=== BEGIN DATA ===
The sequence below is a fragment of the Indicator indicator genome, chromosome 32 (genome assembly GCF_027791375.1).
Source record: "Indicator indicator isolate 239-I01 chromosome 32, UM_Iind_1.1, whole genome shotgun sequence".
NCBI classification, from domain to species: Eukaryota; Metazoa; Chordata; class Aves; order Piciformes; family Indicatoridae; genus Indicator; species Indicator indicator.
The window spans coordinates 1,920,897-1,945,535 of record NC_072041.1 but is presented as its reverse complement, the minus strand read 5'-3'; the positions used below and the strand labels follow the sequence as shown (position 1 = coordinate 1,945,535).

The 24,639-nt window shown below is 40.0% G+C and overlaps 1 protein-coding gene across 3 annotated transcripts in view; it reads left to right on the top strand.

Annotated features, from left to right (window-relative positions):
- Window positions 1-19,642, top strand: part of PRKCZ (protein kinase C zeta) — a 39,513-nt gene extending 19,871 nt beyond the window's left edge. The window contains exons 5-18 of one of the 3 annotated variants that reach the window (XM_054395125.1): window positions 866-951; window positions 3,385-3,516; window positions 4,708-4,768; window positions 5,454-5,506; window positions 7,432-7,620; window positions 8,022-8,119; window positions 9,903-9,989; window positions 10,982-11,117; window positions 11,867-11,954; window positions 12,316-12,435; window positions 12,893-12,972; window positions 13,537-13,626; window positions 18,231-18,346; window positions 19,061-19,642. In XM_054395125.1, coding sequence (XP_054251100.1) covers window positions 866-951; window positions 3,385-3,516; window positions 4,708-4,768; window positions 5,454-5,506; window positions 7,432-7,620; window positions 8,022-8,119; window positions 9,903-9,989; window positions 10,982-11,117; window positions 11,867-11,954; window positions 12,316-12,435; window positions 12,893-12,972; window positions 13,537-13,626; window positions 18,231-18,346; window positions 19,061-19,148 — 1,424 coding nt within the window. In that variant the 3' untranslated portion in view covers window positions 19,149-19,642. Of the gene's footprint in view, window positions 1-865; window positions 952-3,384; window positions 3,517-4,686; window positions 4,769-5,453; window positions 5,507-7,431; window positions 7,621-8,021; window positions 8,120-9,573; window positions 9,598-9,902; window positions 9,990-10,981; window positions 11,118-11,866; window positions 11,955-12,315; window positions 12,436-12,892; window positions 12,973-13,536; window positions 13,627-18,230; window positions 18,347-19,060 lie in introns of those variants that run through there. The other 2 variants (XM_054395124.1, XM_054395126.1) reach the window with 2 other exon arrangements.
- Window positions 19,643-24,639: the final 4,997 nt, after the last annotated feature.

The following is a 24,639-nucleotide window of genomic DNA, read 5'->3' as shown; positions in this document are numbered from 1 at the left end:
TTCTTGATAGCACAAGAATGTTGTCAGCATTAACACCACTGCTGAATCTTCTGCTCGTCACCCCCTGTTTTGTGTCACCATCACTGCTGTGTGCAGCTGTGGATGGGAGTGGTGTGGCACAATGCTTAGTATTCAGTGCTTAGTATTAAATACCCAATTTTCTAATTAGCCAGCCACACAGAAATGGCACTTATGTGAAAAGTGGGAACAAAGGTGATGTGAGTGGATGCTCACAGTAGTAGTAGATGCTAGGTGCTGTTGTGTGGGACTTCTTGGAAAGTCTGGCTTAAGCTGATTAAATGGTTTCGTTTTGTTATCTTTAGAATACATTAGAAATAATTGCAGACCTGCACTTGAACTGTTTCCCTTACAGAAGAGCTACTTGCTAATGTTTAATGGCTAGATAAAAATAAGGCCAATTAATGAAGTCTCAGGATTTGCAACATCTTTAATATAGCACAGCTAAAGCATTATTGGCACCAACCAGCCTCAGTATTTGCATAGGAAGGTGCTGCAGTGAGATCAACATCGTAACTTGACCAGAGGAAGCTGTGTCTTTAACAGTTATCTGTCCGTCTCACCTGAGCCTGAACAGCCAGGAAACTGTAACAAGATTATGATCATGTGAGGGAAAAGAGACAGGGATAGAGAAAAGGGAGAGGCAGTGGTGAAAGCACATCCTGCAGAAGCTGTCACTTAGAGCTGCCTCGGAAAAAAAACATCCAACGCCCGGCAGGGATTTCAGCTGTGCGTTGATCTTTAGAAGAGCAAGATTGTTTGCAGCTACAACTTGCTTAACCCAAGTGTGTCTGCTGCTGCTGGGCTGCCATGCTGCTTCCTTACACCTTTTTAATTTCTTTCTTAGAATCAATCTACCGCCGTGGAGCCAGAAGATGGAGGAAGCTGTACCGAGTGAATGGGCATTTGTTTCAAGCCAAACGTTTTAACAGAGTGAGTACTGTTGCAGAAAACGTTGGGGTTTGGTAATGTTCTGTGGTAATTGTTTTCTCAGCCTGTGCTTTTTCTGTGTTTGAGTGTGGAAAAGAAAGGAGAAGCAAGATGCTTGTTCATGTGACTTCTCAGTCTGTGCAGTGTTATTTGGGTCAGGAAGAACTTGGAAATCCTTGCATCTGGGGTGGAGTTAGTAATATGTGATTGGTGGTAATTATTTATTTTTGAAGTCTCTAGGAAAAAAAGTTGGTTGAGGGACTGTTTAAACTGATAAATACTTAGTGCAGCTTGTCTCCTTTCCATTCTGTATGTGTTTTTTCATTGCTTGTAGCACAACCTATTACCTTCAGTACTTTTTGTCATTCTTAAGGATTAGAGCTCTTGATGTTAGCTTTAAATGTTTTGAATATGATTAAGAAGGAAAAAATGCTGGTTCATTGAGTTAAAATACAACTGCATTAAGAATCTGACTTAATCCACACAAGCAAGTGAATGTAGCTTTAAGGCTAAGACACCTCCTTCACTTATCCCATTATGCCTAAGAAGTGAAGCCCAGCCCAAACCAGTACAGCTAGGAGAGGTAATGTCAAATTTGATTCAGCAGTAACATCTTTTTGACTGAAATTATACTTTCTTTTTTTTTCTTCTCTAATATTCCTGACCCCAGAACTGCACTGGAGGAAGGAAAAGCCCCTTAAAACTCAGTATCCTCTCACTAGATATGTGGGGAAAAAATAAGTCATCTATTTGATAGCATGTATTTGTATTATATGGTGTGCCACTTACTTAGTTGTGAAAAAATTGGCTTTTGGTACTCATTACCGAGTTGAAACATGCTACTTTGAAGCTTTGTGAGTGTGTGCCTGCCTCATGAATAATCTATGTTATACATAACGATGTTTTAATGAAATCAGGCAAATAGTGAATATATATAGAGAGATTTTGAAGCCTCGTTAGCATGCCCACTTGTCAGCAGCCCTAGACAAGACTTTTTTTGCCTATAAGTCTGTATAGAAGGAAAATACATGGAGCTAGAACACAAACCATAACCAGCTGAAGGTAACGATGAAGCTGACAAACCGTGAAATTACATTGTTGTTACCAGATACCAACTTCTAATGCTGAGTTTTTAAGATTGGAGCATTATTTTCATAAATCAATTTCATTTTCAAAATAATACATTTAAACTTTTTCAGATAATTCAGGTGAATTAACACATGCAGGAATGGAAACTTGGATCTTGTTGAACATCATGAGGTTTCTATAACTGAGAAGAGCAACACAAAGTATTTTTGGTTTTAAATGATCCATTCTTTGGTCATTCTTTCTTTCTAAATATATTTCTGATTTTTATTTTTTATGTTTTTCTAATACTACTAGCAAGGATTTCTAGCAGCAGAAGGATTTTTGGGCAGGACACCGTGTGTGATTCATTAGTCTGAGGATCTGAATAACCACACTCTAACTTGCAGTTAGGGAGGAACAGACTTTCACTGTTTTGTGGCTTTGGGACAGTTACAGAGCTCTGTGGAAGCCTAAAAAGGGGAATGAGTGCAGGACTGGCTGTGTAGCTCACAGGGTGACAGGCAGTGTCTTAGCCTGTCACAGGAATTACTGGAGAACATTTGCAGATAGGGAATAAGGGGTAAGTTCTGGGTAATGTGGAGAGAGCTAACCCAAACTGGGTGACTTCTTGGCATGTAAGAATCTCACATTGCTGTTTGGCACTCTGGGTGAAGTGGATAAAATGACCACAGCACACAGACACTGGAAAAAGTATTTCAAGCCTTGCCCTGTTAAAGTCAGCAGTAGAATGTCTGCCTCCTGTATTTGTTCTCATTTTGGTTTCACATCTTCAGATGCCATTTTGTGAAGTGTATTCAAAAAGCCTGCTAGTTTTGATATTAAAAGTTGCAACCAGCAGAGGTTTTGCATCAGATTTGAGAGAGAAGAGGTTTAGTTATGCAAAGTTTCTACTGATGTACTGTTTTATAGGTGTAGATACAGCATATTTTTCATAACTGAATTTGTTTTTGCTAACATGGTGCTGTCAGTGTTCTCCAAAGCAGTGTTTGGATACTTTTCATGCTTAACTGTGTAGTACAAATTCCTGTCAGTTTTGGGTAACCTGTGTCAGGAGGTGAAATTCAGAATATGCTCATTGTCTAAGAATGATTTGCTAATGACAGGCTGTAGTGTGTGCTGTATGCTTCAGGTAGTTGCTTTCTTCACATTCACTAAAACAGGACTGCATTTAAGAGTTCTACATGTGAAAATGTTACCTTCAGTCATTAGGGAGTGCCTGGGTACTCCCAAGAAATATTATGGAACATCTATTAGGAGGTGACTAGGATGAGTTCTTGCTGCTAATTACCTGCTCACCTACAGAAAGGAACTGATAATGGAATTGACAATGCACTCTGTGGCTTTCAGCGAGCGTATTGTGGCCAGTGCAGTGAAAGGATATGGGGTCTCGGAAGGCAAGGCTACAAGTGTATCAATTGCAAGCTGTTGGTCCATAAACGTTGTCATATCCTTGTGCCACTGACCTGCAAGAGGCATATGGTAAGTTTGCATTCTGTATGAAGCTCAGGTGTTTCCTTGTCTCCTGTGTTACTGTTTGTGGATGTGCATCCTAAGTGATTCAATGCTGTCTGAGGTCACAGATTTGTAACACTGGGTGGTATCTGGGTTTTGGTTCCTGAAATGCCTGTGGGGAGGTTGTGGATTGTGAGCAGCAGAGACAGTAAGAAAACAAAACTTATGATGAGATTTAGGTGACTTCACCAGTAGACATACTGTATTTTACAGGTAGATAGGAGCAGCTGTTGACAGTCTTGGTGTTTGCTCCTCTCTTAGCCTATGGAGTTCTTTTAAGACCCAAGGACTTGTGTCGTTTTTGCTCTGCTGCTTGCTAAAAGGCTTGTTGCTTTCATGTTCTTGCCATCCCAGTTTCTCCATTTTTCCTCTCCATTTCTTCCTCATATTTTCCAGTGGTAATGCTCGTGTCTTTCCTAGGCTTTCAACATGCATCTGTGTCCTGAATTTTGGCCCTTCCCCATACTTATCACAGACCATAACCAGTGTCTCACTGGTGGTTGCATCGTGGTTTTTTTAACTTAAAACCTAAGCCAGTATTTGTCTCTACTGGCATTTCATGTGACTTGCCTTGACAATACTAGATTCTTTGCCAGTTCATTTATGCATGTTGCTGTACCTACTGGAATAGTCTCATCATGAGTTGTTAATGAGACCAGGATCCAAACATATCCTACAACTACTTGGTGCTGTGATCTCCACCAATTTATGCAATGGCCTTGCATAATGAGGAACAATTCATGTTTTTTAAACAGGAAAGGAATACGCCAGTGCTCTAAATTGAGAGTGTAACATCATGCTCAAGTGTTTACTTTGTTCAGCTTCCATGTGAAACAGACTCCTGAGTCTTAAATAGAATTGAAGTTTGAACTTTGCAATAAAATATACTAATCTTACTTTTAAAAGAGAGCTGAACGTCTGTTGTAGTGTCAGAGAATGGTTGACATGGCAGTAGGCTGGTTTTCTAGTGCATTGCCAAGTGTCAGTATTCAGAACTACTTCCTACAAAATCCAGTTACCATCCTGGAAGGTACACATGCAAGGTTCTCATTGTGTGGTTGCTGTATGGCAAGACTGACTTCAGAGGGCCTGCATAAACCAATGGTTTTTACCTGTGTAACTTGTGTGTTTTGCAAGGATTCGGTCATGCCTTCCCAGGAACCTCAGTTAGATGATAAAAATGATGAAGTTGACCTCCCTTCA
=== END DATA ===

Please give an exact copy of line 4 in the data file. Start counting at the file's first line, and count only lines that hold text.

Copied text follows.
The window spans coordinates 1,920,897-1,945,535 of record NC_072041.1 but is presented as its reverse complement, the minus strand read 5'-3'; the positions used below and the strand labels follow the sequence as shown (position 1 = coordinate 1,945,535).